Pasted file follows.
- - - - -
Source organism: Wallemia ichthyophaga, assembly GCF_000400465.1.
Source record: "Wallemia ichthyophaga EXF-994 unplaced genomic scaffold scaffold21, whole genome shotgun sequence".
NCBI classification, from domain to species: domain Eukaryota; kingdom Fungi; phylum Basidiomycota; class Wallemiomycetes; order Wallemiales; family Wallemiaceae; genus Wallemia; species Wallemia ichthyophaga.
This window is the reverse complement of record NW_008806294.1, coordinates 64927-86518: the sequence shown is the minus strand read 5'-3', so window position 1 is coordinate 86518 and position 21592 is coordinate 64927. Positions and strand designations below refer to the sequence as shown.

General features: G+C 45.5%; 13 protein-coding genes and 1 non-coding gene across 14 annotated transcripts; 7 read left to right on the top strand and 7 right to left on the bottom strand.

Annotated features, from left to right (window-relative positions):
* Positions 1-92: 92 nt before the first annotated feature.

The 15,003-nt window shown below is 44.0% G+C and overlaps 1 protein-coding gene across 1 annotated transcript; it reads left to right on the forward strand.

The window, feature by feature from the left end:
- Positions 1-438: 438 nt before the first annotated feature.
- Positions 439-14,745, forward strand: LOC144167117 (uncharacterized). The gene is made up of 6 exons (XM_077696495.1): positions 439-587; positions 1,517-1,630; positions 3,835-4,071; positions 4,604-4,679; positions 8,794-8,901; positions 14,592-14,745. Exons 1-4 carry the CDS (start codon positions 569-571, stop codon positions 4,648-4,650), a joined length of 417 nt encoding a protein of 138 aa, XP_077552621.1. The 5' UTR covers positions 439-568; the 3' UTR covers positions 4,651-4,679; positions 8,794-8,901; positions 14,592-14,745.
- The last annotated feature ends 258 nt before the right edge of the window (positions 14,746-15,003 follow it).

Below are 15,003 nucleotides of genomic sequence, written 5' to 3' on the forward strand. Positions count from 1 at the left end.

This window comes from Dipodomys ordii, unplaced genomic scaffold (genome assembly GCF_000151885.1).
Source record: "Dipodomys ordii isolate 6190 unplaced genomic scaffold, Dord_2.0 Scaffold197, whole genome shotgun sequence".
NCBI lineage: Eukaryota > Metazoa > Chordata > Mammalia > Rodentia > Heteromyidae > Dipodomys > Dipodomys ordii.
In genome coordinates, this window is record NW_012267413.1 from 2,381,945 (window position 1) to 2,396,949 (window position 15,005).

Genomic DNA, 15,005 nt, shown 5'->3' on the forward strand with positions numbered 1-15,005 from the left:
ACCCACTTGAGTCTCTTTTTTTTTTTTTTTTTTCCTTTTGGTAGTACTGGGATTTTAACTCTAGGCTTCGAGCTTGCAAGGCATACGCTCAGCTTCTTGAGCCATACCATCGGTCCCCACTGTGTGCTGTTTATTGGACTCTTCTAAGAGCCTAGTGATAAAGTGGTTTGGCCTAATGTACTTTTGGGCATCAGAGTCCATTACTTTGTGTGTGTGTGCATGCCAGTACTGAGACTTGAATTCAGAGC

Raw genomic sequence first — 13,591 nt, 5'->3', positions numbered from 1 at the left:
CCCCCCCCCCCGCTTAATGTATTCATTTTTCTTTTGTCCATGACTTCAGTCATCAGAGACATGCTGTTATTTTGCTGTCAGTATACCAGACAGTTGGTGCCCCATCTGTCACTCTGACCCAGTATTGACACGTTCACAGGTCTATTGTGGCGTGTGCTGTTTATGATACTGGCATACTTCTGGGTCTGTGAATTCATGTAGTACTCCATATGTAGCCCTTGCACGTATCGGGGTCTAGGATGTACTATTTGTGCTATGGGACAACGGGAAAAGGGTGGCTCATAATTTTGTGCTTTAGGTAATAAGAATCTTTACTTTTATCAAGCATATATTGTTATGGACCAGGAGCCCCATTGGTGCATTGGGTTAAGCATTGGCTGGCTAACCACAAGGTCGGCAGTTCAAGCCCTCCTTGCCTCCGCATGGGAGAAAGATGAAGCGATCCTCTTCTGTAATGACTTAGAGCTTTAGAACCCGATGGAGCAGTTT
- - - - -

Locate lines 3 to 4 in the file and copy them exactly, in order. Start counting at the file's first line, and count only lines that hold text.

NCBI classification, from domain to species: domain Eukaryota; kingdom Fungi; phylum Basidiomycota; class Wallemiomycetes; order Wallemiales; family Wallemiaceae; genus Wallemia; species Wallemia ichthyophaga.
This window is the reverse complement of record NW_008806294.1, coordinates 64927-86518: the sequence shown is the minus strand read 5'-3', so window position 1 is coordinate 86518 and position 21592 is coordinate 64927. Positions and strand designations below refer to the sequence as shown.